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The P&I 1000: Hedge funds

Hedge fund investments rebound, up 5.6%

Single and multistrategy up 6.1%; fund-of-fund assets rise 3.4%

Hedge fund and hedge fund-of-funds investments of defined benefit plans among Pensions & Investments' 200 largest U.S. plan sponsors rose 5.6% to an aggregate $159.6 billion in the year ended Sept. 30.

The asset growth was good news for large corporate and public pension funds: Combined assets in hedge funds and funds of funds had fallen 6.4% to $151.1 billion in the year ended Sept. 30, 2016.

In fact, the combination of new allocations to hedge funds/funds of funds and strong investment returns as of Sept. 30 brought 2017 assets closer to the $161.4 billion invested by funds in P&I's top 200 universe as of Sept. 30, 2015.

In the 12 months ended Sept. 30, 2017, the HFRI (Hedge) Fund Weighted Composite index gained 7.1%, the HFRI Fund of Funds Composite index rose 6.5% and the HFRI Fund of Funds Conservative index was up 4.6%.

All three indexes are produced by Hedge Fund Research Inc.

The split between hedge fund and fund of funds investments in P&I's aggregate total remained unchanged at 83% and 17%, respectively, in 2017.

Investments in single and multistrategy hedge funds by the largest funds in P&I's universe rose 6.1% to $132.2 billion in the year ended Sept. 30, 2017, and hedge fund-of-funds assets rose 3.4% to $27.4 billion.

By contrast, P&I survey data as Sept. 30, 2016, showed direct investments in hedge funds fell 4.7% in the year and hedge fund-of-funds assets were down 13.7%.

The largest hedge fund investor in P&I's 2017 survey remained the Teacher Retirement System of the State of Texas, Austin, which reported a 10% increase to $11.8 billion in single and multistrategy hedge funds in the year ended Sept. 30.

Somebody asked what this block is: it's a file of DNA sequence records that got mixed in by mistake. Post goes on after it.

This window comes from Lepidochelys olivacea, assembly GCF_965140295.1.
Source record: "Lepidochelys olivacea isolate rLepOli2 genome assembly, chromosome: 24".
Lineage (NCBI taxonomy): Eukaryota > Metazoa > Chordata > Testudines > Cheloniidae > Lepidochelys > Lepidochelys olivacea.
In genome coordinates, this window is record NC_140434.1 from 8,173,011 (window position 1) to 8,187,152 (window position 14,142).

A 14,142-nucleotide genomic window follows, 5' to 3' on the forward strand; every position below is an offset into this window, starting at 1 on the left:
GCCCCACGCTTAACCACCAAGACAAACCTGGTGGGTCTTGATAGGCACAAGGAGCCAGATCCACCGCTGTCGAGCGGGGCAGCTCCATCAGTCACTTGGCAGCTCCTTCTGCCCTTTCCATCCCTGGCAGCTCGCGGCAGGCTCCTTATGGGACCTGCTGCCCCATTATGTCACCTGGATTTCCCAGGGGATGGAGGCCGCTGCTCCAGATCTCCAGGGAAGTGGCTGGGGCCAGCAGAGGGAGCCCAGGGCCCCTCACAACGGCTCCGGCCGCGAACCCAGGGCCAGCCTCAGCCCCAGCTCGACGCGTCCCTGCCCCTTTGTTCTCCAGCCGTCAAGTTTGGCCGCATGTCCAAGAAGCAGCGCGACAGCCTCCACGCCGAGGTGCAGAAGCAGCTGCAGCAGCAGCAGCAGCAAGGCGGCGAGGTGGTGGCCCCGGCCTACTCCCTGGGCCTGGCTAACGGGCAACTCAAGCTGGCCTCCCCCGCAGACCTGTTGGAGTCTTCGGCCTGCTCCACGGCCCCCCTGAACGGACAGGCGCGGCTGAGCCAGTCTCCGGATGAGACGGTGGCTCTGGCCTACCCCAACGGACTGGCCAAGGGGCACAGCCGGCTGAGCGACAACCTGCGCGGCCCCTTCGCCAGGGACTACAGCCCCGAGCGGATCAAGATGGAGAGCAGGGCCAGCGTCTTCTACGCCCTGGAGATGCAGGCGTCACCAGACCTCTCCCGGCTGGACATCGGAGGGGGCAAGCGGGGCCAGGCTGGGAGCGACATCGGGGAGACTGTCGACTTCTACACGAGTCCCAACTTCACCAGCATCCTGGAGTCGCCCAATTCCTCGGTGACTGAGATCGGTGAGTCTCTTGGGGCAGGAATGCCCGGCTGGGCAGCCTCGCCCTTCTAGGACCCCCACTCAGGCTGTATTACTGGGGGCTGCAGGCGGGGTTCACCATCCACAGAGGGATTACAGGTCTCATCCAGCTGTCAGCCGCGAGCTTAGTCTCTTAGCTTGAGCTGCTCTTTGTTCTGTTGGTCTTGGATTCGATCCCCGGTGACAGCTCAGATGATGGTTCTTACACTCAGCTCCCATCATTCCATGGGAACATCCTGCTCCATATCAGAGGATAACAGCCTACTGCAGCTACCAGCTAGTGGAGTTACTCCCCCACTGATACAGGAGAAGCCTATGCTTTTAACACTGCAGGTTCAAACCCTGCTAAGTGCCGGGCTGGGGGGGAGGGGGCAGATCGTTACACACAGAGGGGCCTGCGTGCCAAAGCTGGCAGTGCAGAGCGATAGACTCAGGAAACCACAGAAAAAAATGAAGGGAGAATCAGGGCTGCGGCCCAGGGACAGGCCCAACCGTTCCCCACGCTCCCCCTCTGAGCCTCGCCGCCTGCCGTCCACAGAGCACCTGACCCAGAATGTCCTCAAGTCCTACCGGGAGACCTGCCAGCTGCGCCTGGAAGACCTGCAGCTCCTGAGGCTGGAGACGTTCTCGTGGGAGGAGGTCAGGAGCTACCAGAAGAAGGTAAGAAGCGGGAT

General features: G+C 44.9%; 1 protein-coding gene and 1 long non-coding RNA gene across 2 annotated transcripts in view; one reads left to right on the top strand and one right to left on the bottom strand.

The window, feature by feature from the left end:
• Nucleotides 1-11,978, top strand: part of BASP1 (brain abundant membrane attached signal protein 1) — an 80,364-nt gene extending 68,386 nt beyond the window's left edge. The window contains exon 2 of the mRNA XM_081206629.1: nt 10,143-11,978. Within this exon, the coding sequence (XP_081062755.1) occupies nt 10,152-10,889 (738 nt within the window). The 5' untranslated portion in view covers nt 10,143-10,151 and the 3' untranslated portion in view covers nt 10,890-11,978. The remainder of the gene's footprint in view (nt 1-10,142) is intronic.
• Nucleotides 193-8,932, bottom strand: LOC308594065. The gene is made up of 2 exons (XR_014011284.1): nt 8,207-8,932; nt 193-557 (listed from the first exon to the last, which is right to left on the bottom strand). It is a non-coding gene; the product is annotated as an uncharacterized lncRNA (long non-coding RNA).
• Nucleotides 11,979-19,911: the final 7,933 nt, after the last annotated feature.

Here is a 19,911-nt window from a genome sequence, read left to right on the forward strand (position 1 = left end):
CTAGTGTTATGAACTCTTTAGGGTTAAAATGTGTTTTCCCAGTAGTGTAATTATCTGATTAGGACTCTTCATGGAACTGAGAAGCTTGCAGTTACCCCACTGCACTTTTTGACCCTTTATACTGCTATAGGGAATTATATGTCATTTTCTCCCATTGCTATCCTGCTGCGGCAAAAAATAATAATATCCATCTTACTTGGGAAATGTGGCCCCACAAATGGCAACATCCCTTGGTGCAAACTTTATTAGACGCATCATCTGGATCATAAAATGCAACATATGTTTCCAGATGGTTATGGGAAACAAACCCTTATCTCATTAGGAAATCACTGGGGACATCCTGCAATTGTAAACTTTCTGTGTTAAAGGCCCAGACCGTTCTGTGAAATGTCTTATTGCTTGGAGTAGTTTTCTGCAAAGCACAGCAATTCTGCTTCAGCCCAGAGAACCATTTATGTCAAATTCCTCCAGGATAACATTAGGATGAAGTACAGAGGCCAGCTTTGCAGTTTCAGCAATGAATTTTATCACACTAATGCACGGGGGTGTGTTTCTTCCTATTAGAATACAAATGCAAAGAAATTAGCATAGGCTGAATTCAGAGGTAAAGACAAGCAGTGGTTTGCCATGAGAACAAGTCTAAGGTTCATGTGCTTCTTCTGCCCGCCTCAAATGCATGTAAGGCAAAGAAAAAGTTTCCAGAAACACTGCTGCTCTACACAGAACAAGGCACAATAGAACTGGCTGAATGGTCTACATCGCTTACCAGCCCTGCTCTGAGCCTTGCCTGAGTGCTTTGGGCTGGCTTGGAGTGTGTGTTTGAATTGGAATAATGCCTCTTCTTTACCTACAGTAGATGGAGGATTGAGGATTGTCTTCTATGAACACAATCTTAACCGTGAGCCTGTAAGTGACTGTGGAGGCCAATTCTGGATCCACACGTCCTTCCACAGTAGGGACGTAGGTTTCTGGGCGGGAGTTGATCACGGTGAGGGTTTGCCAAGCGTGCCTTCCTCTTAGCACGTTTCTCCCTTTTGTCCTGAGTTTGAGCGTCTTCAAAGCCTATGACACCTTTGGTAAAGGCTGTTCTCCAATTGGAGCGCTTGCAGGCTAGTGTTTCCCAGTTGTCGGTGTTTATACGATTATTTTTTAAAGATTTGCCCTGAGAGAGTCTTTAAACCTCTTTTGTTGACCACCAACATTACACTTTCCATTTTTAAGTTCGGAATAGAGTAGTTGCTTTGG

Michigan Retirement System, Lansing, followed with an increase of 7.8% to $10.1 billion in hedge funds and funds of funds in the year ended Sept. 30. The Michigan system's funds-of-funds portfolio rose 12.5% to $6.1 billion and its hedge fund portfolio increased a more modest 1.5% to $4 billion.

The Virginia Retirement System, Richmond, moved up to third place, with asset growth of 13.8% to $8.7 billion in direct hedge fund investments, followed by the California State Teachers' Retirement System, West Sacramento, which increased its hedge fund investment by 221% to $7.8 billion, and the Massachusetts Pension Reserves Investment Management Board, Boston, which experienced a 12.9% increase in its mixture of hedge funds and funds of funds to $7.1 billion.

P&I's analysis of investment trends found several large, experienced hedge fund investors significantly increased their hedge fund allocations in the year ended Sept. 30. The Los Angeles Water & Power Employees' Retirement Plan reported the highest growth among the funds in P&I's universe.

The fund's hedge fund-of-funds assets increased 259% to $682 million in the year ended Sept. 30, thanks to a large allocation to Blackstone Alternative Asset Management.

CalSTRS was the second-largest increase among P&I's universe. All of its hedge fund assets were invested in trend-following managed futures trading and global macro strategies as of Sept. 30, data provided by the fund for P&I's survey show.

In an interview with P&I in September, Christopher J. Ailman, CalSTRS' chief investment officer, said the increased hedge fund allocation, including the hire of four unnamed trend-following managers, were part of the fund's new $20 billion risk-mitigation asset class.

Aggregate assets invested in managed futures/global macro hedge fund category by pension funds in P&I's top 200 universe increased nearly 50% to $22.3 billion in the year ended Sept. 30.

The Missouri State Employees' Retirement System, Jefferson City, increased its allocation to managed futures and global macro strategies by 954% to $2.1 billion in the year ended Sept. 30, data from the fund's survey showed.

Other hedge fund strategy classes tracked by P&I's survey experienced declines in the year ended Sept. 30: equity hedge, down 2.8% to $16 billion; relative value, down 6.6% to $11.3 billion; and event-driven, down 13.8% to $12.5 billion.​